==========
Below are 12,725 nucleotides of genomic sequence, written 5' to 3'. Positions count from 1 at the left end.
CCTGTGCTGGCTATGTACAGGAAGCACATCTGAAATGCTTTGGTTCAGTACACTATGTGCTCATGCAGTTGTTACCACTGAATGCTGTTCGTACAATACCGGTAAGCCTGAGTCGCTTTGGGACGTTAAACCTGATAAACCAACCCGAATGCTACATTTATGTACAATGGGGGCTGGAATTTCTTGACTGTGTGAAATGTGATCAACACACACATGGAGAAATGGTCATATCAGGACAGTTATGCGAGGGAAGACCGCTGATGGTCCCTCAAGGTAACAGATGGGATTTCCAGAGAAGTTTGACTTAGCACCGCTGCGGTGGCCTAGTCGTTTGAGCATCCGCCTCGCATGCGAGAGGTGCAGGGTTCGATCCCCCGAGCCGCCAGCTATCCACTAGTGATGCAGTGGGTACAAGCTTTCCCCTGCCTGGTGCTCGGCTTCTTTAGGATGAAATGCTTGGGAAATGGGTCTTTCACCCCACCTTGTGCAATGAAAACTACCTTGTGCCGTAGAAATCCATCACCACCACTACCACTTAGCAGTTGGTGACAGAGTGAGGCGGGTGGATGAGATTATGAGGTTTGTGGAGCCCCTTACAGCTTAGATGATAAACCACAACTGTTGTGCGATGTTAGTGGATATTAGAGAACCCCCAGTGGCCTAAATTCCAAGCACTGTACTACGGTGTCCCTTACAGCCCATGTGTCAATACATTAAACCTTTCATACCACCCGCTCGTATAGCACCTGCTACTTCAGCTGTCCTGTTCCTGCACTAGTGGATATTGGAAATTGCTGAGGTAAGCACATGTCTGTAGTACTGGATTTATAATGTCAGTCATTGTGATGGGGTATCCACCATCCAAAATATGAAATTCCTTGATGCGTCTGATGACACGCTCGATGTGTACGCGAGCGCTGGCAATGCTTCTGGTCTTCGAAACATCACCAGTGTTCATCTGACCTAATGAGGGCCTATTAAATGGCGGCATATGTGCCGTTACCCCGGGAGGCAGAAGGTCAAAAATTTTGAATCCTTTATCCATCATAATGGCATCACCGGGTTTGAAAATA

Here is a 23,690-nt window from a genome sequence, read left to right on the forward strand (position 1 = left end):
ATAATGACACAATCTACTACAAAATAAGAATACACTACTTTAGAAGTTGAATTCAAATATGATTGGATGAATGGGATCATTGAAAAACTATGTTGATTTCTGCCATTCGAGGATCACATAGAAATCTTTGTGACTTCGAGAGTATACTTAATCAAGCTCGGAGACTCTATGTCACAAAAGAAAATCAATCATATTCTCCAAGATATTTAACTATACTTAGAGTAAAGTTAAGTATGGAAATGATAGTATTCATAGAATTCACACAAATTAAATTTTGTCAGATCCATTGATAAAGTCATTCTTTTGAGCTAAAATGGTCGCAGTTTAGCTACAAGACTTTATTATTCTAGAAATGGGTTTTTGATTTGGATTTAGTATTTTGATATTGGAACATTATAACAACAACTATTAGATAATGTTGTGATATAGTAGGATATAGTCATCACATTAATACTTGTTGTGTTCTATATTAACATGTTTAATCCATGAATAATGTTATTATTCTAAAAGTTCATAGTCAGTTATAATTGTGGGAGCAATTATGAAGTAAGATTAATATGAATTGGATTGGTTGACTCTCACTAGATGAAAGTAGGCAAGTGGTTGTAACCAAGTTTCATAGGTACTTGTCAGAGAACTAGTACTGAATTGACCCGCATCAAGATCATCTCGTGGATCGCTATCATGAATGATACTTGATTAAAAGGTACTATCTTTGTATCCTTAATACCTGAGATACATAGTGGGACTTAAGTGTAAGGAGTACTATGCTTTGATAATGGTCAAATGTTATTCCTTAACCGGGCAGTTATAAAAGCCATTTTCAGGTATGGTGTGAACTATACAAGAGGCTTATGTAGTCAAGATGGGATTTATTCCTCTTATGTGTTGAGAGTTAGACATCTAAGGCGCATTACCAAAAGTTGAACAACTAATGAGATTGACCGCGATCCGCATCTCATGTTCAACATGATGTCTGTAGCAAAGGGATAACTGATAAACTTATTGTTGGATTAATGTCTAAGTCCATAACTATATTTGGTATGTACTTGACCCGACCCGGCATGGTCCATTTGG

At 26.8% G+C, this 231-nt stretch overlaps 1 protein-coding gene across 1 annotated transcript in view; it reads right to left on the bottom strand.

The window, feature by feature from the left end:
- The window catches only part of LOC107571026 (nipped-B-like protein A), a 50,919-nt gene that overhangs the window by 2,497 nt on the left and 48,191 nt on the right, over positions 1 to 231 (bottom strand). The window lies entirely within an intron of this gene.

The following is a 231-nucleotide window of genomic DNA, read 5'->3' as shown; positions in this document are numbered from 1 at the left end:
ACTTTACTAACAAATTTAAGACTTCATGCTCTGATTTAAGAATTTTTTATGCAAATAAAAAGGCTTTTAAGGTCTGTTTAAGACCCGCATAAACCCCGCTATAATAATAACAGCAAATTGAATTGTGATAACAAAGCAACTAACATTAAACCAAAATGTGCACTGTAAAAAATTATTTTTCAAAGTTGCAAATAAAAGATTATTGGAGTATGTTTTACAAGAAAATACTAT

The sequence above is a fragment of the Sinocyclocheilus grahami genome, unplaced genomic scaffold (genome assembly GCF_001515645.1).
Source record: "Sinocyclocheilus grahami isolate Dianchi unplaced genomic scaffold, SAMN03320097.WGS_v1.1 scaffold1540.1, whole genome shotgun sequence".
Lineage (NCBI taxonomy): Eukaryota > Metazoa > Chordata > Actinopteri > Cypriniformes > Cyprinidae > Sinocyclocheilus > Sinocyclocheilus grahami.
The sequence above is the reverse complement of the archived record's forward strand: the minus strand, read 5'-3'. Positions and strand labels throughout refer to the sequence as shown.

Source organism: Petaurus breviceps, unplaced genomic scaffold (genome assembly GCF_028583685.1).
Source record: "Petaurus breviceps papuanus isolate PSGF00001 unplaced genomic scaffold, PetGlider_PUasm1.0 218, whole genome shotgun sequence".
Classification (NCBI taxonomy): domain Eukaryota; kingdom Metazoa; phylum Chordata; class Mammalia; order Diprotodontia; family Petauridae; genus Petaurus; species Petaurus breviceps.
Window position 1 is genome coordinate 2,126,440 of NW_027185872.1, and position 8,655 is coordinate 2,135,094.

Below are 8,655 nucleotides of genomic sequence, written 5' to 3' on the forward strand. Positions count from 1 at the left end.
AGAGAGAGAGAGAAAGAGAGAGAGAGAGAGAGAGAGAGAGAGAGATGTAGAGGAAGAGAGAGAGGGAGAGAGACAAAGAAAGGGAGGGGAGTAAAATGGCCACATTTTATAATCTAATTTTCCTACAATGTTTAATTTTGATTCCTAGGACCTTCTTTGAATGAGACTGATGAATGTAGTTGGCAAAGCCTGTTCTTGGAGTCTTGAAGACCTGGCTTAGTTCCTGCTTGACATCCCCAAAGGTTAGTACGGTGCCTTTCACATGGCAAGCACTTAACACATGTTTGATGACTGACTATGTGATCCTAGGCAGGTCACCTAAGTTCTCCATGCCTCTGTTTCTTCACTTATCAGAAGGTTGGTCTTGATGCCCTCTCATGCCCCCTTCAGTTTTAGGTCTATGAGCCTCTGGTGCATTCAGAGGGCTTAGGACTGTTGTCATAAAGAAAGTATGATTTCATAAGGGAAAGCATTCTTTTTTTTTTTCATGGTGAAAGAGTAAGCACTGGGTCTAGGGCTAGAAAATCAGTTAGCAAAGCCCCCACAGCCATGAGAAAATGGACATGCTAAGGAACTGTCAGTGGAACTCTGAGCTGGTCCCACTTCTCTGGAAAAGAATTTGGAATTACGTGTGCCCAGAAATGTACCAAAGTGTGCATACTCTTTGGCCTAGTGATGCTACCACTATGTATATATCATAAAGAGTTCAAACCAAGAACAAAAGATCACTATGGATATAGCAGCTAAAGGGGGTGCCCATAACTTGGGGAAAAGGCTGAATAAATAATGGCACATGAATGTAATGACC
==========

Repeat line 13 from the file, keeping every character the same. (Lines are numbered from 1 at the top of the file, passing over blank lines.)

The sequence above is the reverse complement of the archived record's forward strand: the minus strand, read 5'-3'. Positions and strand labels throughout refer to the sequence as shown.